Tuesday, 2 June 2015

Bradlaugh Fields, 2015

In the north-east of Northampton there is a large asymmetric roundabout where the Kettering Road meets Park Avenue North, Kenmuir Avenue and Broadmead Avenue. It is - or was - known as the Golf House Junction, but for no outwardly obvious reason.

In fact, until some 25 years ago there was a large golf course adjacent to the roundabout and with it a club house. The golf club decided to up sticks and move to a newly created course near to the village of Harlestone, leaving the old course to slowly revert to nature. The assumption was that the area would be used for housing but the hills and hollows of this stretch of land became very popular with walkers and it soon became clear that it was also extremely rich in wildlife, with the old sand-filled bunkers supporting interesting plants and invertebrates. The plan to build 800 house on the land was, after a series of meeting and protests, dropped and the complex became known as Bradlaugh Fields, in memory of Charles Bradlaugh, Northampton's most famous M.P.

The Northamptonshire and Peterborough Dipterists Group hold annual meetings there, ostensibly to survey the site for diptera (two-winged flies) but inevitably recording species within other orders. Today a meeting took place but the weather was chilly and windy, with rain forecast so only three of us turned up - John Showers, Kevin Rowley and myself, and we parked at the adjacent Morrison's supermarket.

I had already decided to concentrate on bugs and beetles rather than flies and, as it turned out, it was a fortuitous decision as flies were not in abundance.

I knew that the Bishop's Mitre Bug, Aelia acuminata, occurred there as I had recorded it some years ago on a dry, sandy bank so I attempted to re-locate it. Was it still there? 

Bradlaugh Fields. A Tortoise Bug sits in my sweep net.
31 may, 2015
In fact I failed to find it but in almost the same location I found a specimen of the Tortoise Bug, Eurygaster testudinaria (a translation would read 'tortoise-like fatbelly').  This may be a 'first' for Northamptonshire but it is a species gradually spreading northward so it wasn't a great surprise. It may be commoner than records show because this soil-coloured bug is very easy to miss in grass tussocks.

A dog lichen, perhaps Peltigera mambranacea.
Bradlaugh Fields, Northampton. 31 May, 2015

There were large patches of a dog lichen in the same area. I believe it to be Peltigera membranacea but there are other, very similar species and lichens are not my 'thing'.

Saxifraga granulata at Bradlaugh Fields, Northampton.
31 May, 2015

Also growing in the turf were clumps of Meadow Saxifrage, Saxifraga granulata. It has perhaps always been rather scarce in the county and inappropriate grassland 

management has not helped, but it seems to be doing well at Bradlaugh Fields.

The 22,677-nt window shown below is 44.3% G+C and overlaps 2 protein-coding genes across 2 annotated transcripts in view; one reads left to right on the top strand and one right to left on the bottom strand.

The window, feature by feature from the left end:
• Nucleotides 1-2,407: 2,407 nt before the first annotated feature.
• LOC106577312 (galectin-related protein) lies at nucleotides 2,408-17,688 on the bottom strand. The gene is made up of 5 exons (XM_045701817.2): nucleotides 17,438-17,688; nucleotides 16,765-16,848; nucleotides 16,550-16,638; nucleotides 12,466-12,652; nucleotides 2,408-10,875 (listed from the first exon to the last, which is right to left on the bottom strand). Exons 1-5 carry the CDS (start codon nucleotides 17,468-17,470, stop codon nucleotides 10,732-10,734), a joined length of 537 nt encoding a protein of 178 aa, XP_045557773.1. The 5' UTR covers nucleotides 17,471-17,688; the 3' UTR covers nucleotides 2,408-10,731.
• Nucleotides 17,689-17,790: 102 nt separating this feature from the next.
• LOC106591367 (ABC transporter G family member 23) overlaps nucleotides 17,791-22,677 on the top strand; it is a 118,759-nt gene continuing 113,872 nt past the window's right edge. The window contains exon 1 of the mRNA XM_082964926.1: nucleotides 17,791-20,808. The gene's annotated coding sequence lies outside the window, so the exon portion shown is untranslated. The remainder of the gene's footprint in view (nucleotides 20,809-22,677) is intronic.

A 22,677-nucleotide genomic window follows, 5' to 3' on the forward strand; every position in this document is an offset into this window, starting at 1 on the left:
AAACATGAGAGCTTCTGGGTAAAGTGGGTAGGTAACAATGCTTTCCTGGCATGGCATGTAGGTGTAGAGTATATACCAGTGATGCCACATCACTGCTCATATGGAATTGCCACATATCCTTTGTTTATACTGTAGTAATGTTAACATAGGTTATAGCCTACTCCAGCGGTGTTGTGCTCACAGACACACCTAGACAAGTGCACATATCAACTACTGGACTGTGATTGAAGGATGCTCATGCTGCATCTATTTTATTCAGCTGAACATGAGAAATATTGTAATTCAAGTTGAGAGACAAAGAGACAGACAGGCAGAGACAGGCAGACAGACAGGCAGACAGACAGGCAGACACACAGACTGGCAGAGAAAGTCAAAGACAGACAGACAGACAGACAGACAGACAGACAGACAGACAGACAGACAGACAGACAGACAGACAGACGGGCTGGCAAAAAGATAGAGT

The flowers of Meadow Saxifrage are very attractive.
Bradlaugh Fields, Northampton. 31 May, 2015

Meadow Saxifrage would not look out of place in the garden but unfortunately the form you are likely to be offered is the ugly and untidy 'flore pleno'. Don't bother! The simple flowers of the wild form are far more pleasing.

Tragopogon pratensis at Bradlaugh Fields, Northampton.
31 May, 2015

Goat's Beard, Tragopogon pratensis was common too. One of its old names is Jack-go-to-bed-at-noon; it has the habit of closing during hot, sunny conditions in the middle of the day. It is a food-plant of Ensina sonchi, a rather scarce picture-winged fly, but as far as I know none of us found a specimen.

At 12mm Cantharis rustica  is one of the larger
soldier beetles. Bradlaugh Fields. 31 May, 2015
Working my way through turf and plant roots I inevitably found a few beetles. Most were dull and not photogenic but an exception was provided by Cantharis rustica. This is one of the soldier beetles, always known to us as kids as 'bloodsuckers'. Some of its close relatives are indeed bright red and may be the reason for the quite unjustified name. Although I found this at ground level it is normally to be seen clambering in taller vegetation.

Goosegrass distorted by the activities of
Cecidophyes rouhollahi. Bradlaugh Fields. 31 May, 2015
I checked out a bed of goosegrass, Galium aparine, in the hope of finding the bug, Charagochilus gyllenhali, but was out of luck. Goosegrass isn't a plant to sweep with a net; many people call it stickyweed - for good reason. Leaves at the tips of branches were very distorted and thickened, the work of a fly, Cecidophyes rouhollahi. So my perusal wasn't a waste of time. These attacks seem to do little to affect the vigour of the plant.

The rain was now beginning to fall. I continued for a while in the hope that it might ease off but conditions deteriorated further and I made my way back to the car park and found that Kevin and John had gone - very sensible too. However, though I had found few flies I had a decent haul of beetles and bugs. So, all in all, a worthwhile trip.

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